First IMTA-pilot on the North Sea

Ready? Set. Go! The first North Sea Mussel Module is now treading water! Water that is, from now on, being measured by our brand new NSIL Data Buoy. Yesterday, around noon, we headed off to the North Innovation Lab to install the NSIL Data Buoy and a mussel module. By placing the latter directly next to the already operational seaweed module, SMAC3.0, we are taking an important first step towards testing integrated aquaculture at our offshore lab. The measurement buoy will help in measuring the effects of such an integrated setup and we’re very happy to see that as of its launch yesterday it is successfully measuring various sea water parameters and sending them directly to an onshore monitoring station. The Data Buoy and Mussel Module are part of the European project IMPAQT; the design and installation were carried out in close collaboration with Proeftuin op de Noordzee and Rijkswaterstaat.

Aquaculture data for sea farmers

It’s Thursday morning, the 6th of February, 7.30 am. A rising sun greets the Data Buoy and Mussel Module at Rozenburg; the place from where we’ll head off to the North Sea Innovation Lab to install both buoy and module in our beautiful and sometimes rough sea. The crew of the MS Terschelling is busy hoisting the Mussel Module on board.
The Mussel Module is a pilot as part of the European IMPAQT project. The pilot focusses on testing an Integrated Multi-Trophic Aquaculture setup at the North Sea Innovation Lab, in which various forms of aquaculture – in this case seaweed and shellfish cultivation – are combined. The idea behind this is that both systems will benefit from each other’s presence. Therefore, the Mussel Module was put close to our SMAC3.0 seaweed module, that was installed in November last year.

Buoy for sea data

The Mussel Module was not alone: we also launched our a newly developed NSIL Data Buoy. The purpose of the Data Buoy is to generate datasets comprising various important parameters, such as turbidity, salinity, tidal current speeds, Chlorophyll-A and temperature. Most sensors are connected via a local offshore wireless network to an internet connected modem called DAS. The DAS will send the data directly to an online dashboard in which the real time data is being displayed. As you can imagine, this real time monitoring of the sea is extremely useful for better insights into offshore food production and ecosystem services of integrated aquaculture.  You can already imagine future sea farmers checking the condition of their seaweed from behind their computers. Their farm is just one click away!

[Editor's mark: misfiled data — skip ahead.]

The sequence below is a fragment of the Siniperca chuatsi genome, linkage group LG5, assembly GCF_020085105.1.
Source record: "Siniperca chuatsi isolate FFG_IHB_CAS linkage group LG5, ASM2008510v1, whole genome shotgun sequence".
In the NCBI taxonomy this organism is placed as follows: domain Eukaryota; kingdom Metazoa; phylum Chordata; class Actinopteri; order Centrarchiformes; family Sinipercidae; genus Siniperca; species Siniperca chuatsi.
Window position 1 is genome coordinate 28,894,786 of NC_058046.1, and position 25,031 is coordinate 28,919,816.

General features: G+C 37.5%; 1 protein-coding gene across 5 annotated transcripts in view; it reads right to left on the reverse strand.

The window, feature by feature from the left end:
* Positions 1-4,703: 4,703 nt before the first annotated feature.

Friday morning, 9.00 am: a quick log-in shows us that the NSIL Data Buoy is measuring a sea water temperature of 7 degrees. Which means: it works! The sensors work, the internet connection works and the dashboard works; we receive several datasets on all parameters mentioned above. In other words: we can monitor in real time the conditions at the North Sea Innovation Lab and the conditions directly in between the SMAC3.0 seaweed module and the newly installed Mussel Module. A mini-IMTA at the North Sea has now become a reality!

Next steps

The next step in this project is to share the measurements of the buoy in an online data cloud – part of the IMPAQT project – to support open access of these measurements. We are curious to see how our newly installed machinery will handle the upcoming storm of Sunday. However, both NSIL Data Buoy and Mussel Module were built to last, so we hope all goes well. Stay tuned, we’ll keep you updated as soon as we have news to share.

 

More info on the Data Buoy via our project page or visit the IMPAQT project page.